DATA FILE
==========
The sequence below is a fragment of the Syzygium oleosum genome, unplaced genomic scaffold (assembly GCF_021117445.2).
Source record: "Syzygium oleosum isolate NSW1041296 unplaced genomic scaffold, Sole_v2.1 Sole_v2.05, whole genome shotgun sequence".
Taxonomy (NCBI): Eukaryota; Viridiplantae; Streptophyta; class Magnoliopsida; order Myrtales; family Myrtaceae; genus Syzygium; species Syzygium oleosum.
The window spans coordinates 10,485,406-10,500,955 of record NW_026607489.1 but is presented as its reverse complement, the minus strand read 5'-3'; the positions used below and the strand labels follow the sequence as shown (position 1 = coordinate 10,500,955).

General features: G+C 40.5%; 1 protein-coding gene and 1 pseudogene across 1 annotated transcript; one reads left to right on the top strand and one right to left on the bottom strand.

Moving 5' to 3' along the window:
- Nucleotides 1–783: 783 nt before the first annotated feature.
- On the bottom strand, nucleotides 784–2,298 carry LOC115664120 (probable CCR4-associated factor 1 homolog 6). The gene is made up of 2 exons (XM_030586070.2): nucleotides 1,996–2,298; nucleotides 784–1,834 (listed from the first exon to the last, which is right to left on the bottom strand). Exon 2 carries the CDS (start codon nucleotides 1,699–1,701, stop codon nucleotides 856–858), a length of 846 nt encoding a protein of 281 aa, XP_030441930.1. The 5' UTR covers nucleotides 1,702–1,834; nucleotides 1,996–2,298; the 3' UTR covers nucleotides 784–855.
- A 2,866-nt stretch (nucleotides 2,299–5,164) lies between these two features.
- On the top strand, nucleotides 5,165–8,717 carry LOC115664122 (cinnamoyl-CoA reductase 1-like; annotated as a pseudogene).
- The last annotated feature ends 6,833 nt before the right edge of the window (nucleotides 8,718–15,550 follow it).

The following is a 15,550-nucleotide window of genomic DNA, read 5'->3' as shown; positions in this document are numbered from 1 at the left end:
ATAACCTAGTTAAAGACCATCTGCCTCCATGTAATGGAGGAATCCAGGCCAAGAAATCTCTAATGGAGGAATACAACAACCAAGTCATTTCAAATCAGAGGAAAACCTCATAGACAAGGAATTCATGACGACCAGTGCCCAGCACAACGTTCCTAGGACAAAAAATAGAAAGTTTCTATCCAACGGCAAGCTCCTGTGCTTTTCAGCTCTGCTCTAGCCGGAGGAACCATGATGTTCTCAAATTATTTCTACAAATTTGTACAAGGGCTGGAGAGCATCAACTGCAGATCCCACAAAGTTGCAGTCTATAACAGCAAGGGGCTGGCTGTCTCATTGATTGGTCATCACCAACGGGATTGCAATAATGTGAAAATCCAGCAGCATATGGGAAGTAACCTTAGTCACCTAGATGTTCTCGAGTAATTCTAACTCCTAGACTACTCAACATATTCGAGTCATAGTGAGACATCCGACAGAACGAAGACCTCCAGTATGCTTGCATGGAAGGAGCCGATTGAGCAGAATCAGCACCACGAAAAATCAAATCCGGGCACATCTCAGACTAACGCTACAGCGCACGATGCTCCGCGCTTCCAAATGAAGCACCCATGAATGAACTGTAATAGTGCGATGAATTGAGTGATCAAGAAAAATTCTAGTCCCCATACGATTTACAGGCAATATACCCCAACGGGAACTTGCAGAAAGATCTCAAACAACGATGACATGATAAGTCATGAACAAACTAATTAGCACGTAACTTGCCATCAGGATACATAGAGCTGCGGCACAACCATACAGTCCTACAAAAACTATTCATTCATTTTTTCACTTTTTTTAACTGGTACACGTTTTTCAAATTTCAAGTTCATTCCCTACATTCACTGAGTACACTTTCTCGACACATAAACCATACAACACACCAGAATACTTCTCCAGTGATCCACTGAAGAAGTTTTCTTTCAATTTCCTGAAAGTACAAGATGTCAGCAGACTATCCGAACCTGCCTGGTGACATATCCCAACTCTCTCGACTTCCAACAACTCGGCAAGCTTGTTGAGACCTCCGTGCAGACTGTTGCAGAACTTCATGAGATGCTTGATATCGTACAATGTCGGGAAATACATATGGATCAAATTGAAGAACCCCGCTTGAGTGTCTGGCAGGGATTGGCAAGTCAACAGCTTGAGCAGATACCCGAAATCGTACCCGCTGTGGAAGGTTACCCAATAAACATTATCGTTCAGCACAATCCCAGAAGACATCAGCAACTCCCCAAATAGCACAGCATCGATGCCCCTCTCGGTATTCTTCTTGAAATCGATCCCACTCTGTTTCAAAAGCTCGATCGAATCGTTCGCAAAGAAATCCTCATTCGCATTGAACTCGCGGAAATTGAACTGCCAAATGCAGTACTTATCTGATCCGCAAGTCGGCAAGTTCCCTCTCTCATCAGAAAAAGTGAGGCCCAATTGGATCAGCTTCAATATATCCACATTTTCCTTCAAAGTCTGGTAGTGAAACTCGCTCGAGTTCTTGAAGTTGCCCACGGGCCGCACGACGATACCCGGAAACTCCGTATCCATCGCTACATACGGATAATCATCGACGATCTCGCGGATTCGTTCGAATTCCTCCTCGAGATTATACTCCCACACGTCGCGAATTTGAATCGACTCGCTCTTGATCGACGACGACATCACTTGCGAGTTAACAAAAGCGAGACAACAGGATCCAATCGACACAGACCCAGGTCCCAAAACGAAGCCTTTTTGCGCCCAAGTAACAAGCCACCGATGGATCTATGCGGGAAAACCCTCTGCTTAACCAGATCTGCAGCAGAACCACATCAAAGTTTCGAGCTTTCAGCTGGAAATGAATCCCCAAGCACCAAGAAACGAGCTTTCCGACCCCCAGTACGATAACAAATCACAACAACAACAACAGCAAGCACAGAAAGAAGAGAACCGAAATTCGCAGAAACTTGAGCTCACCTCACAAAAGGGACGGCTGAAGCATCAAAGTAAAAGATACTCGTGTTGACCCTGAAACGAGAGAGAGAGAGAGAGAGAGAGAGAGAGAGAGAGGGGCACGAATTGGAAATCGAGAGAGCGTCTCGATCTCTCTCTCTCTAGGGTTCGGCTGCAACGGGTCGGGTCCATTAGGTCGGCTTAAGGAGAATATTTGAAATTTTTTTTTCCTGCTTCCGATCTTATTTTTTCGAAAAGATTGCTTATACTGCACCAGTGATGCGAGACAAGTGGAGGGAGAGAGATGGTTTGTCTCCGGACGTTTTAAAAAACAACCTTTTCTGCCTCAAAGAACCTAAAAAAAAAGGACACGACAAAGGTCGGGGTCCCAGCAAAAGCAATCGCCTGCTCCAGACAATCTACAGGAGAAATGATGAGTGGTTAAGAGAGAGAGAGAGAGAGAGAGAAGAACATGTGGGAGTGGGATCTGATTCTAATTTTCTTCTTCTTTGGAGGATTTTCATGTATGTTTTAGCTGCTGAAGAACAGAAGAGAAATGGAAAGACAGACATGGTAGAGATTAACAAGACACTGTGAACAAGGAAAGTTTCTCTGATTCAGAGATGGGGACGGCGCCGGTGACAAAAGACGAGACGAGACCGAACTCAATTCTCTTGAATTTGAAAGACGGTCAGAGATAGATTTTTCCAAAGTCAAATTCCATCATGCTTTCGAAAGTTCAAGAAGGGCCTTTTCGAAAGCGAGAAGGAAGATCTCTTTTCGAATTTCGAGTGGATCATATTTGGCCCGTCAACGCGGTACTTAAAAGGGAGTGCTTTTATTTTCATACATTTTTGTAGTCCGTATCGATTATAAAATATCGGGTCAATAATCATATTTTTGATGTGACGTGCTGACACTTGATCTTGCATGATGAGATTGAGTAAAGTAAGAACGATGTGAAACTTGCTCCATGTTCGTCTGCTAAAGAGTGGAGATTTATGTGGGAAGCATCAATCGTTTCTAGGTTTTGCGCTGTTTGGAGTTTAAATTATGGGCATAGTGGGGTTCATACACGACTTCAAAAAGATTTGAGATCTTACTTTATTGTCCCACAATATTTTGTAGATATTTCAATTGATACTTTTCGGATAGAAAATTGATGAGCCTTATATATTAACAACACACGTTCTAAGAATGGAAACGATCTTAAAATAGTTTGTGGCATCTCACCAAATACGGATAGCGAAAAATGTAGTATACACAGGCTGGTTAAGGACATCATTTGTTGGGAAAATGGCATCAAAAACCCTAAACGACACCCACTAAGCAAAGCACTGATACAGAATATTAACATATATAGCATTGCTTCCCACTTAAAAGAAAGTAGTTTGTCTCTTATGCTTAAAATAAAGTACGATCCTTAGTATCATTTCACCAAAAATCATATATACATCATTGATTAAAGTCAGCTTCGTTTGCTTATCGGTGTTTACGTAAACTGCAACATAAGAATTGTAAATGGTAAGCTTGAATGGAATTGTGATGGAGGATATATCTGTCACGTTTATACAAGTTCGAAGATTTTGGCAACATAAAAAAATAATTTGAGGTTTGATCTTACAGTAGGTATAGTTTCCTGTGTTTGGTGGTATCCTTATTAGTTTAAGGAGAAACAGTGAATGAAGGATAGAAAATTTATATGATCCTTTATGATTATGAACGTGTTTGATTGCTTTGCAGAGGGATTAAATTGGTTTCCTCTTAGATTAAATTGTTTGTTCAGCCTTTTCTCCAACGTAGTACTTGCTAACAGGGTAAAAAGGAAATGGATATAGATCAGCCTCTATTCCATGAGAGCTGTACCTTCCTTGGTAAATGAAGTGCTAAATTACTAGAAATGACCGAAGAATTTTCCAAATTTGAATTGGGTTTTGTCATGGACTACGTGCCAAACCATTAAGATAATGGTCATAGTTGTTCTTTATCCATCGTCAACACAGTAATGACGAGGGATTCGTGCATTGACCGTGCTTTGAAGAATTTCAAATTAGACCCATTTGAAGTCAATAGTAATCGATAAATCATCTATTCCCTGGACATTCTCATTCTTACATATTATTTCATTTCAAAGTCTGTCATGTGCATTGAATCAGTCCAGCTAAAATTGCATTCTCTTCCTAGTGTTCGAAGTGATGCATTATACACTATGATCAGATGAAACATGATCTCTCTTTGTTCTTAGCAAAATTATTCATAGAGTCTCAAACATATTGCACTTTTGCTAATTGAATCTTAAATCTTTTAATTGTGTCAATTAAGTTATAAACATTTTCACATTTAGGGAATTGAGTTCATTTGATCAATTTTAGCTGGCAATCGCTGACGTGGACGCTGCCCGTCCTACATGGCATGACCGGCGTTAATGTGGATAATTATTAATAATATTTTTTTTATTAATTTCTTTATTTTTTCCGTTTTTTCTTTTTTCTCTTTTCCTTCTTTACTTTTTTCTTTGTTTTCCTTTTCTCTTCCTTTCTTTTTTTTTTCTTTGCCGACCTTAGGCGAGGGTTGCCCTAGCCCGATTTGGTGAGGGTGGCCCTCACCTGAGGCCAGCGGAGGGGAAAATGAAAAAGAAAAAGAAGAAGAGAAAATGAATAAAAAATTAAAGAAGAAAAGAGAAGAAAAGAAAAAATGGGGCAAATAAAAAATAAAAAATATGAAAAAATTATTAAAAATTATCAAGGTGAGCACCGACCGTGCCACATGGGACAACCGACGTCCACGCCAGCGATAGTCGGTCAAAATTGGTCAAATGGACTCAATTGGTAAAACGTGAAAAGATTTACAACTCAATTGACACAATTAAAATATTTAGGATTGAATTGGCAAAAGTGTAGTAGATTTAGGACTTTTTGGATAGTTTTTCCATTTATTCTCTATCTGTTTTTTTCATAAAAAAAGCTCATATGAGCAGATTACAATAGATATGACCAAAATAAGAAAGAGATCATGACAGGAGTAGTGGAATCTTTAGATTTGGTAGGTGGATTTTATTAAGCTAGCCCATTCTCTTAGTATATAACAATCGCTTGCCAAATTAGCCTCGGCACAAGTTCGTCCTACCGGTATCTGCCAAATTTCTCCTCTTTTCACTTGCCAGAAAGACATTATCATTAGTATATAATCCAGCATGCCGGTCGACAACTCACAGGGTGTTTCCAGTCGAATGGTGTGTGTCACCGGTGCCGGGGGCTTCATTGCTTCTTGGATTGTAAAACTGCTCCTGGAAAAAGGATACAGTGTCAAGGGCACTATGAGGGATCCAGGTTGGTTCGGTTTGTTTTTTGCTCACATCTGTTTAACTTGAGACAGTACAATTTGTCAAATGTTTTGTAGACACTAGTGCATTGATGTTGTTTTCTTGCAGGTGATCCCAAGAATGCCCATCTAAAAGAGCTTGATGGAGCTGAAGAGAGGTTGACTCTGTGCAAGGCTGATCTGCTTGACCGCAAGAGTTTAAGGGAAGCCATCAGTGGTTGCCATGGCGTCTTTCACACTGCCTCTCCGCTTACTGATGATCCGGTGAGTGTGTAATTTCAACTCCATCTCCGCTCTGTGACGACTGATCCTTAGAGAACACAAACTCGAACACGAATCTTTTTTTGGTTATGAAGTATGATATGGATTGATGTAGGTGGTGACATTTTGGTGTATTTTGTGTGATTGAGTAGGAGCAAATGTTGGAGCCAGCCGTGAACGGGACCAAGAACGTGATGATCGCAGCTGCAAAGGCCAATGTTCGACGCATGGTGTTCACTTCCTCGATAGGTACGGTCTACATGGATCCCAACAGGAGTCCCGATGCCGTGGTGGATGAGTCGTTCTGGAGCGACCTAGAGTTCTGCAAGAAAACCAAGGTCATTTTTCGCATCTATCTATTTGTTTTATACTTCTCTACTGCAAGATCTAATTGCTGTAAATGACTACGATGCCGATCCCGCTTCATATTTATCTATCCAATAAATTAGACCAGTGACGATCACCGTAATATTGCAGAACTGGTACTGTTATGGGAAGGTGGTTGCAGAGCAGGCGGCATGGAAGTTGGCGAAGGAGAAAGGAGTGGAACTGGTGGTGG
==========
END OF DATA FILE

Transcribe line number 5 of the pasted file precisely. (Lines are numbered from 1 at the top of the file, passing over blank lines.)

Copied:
General features: G+C 40.5%; 1 protein-coding gene and 1 pseudogene across 1 annotated transcript; one reads left to right on the top strand and one right to left on the bottom strand.